Burial: Equine burial is possible provided you have your own land and you have sought permission and approval from your local Trading Standards Office and the Environment Agency. They will also be able to advise you on the regulations that go alongside burying an equine, such as the proximity to a watercourse and also the depth of the grave. Currently legislation indicates that in England, any equine can be buried, however, within Scotland and Wales only pet equines can be buried and those used for commercial purposes cannot be buried. It is also necessary to consider the size of the grave needed, and the tools/machinery that would be required to facilitate this.
Abattoir: Abattoirs that handle equines can be few and far between but can be an economical way to euthanise an equine, as the owner may receive payment for their horse, as there is often no cost for this to the owner. To be accepted by an abattoir, the equine must be fit to travel to the destination – ruling out emergency cases and those with painful conditions/injuries.
Owner Presence: Ultimately this is a decision that only the owner can make. Having an equine euthanised is a difficult decision to have to make and it will often leave owners distressed and very emotional. There is no shame in not being present and neither should the owner feel guilty. Each person is different and some may want to be there right up until the end, but others will not. If you are unsure of how you will react or know that you do not want to be present, having an experienced friend who can be available to assist/hold the equine during the process can be useful.
Most professional companies will also be able to bring an assistant should they need too, so discuss this with them beforehand to avoid any issues. It’s recommended that the owner isn’t present when the body is removed as this can be unpleasant.
Companion Presence: If an equine has a very strong bond, provided the circumstances allow, it can sometimes be advisable to allow the companion some time with the body after the euthanasia to come to terms with the death. Donkeys bond very strongly and are at high risk of developing health conditions such as Hyperlipemia, after the loss of their companion. Giving donkeys this time can reduce risks such as these.
Passport: Notifying the Passport Issuing Office (PIO) is required by law and the passport must be returned to the PIO within 30 days of an equine’s death. Upon request, the passport can often be returned to the owner as a keepsake.
Keepsakes: Many owners like to keep something to remember their equine by, such as mane or tail hair or their shoes; which can be utilised by companies to create wonderful keepsakes such as jewellery. At the time, collecting these things can often be overlooked, so taking these in advanced or having someone do this for you can help.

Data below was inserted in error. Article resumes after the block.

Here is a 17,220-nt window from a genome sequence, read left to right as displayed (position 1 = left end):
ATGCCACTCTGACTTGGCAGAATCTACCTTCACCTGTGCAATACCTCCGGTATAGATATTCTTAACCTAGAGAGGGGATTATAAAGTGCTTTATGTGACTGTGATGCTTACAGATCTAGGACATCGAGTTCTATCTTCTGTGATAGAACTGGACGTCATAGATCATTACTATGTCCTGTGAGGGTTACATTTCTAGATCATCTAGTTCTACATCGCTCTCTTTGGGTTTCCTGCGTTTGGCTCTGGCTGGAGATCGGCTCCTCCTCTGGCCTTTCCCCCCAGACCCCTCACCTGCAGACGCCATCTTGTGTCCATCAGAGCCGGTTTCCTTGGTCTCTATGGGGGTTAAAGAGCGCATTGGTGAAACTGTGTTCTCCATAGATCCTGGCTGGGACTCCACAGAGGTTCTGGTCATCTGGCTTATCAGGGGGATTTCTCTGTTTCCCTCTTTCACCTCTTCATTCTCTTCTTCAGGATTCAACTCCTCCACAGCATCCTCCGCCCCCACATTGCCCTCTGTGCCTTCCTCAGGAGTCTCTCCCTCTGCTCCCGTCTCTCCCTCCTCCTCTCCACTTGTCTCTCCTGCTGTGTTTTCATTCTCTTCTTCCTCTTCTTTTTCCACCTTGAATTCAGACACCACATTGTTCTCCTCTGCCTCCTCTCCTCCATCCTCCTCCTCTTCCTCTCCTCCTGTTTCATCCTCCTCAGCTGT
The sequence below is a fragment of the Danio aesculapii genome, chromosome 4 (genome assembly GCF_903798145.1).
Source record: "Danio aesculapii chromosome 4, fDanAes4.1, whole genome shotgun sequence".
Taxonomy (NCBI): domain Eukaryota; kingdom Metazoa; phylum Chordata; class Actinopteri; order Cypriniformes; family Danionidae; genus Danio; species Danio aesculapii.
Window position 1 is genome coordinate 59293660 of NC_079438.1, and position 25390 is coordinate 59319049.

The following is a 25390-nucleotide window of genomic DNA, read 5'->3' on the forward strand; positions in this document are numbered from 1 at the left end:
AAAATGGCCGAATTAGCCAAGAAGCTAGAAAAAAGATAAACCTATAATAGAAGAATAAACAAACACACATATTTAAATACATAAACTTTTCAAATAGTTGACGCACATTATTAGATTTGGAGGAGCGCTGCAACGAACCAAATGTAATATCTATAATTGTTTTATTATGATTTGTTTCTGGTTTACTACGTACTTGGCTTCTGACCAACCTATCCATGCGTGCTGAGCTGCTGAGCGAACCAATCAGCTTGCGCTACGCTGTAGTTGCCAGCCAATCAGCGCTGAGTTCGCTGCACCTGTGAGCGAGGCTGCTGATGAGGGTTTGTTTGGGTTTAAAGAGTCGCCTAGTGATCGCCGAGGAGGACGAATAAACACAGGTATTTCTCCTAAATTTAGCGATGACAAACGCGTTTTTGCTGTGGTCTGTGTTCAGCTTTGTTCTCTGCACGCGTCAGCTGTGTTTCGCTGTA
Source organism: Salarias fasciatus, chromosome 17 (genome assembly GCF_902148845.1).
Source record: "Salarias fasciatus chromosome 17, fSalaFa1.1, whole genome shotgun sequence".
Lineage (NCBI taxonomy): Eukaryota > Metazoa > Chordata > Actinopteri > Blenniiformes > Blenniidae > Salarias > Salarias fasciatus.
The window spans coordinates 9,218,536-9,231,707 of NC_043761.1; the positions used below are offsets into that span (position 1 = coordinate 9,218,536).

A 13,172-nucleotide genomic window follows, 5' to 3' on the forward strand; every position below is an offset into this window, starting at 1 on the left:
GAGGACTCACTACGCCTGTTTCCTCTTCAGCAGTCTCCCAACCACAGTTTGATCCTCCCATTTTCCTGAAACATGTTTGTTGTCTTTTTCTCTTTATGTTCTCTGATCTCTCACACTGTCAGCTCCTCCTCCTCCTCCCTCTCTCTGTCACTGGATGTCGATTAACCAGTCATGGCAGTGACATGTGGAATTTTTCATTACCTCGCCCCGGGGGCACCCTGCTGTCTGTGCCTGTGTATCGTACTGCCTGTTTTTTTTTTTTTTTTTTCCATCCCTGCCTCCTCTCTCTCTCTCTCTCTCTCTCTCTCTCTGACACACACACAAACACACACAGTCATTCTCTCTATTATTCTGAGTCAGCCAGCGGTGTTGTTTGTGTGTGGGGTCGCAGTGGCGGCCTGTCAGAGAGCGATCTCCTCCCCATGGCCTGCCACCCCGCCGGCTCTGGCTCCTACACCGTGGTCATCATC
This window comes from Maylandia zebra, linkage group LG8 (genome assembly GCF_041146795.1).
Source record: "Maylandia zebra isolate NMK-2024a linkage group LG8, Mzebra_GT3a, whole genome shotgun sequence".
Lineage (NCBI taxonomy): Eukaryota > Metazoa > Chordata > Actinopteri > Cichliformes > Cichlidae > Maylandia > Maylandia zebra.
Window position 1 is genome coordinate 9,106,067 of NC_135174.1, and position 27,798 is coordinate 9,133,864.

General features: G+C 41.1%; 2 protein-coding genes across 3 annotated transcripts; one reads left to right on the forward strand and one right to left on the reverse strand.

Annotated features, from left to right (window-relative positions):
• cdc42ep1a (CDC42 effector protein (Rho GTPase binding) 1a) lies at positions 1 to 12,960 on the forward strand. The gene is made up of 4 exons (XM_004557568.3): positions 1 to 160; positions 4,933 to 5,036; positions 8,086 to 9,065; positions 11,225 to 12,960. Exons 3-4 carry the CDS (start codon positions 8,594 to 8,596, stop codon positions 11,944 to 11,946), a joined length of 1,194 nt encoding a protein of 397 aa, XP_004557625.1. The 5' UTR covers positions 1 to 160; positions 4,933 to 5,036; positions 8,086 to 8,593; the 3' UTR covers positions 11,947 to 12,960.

Costs and the Implications of Insurance: The costs of having an equine euthanised can vary greatly, depending on the method chosen. The professional organisation carrying out the procedure, how and whom removes the body and finally what happens with the body after removal.
Owners who have their equines insured will need to refer to their policy details to determine any requirements needed in the event of euthanasia, for example, a post mortem might be required before a claim can be settled. Some insurance companies will cover the cost of euthanasia when deemed a medical necessity (rather than considering the equine’s quality of life), whereas others will not. Therefore, it’s important to check the small-print of your policy and have the financial reserves to cover the costs of your chosen particulars yourself, if the situation arises. Although the cost or the role of an insurance company should never impact the decision to euthanise, it should be considered so the owner is prepared for every possibility.
Grief and Bereavement
Losing an equine can be very difficult and grieving is perfectly normal, but it may help to talk to friends, family or a specialist counsellor from one of the dedicated pet bereavement services available. Grief affects everyone in a different way, but however you feel, remembering you’re not alone and that there is support there if you need it, can be a great comfort at a particularly distressing time.
Blue Cross Pet Bereavement Services: If you have lost, or are facing saying goodbye to, a much loved pet and need somebody to talk to, the Blue Cross Pet Bereavement Support Service is here for you every day from 8.30am – 8.30pm. Please contact 0800 096 6606 or email firstname.lastname@example.org
‘Friends at the End’ is a BHS initiative designed to make sure that no horse owner has to face the loss of their equine companion alone. The BHS HQ based team and over 60 trained BHS Friend volunteers can provide confidential advice about questions owners may have surrounding euthanasia, or support if they are struggling with the loss of their equine companion. Please contact email@example.com or 02476 840517 to receive support via phone, email or face to face.
If you need any further information regarding Equine End of Life, Euthanasia or Quality of Life, please do not hesitate to get in contact with us.
Click here for a downloadable version of this information on Equine End of Life and Euthanasia.
References:  Royal College of Veterinary Surgeons. (2019).  Research conducted by the Advancing Equine Scientific Excellence. (2017).  Department for Environment, Food & Rural Affairs and Animal and Plant Health Agency. (2012).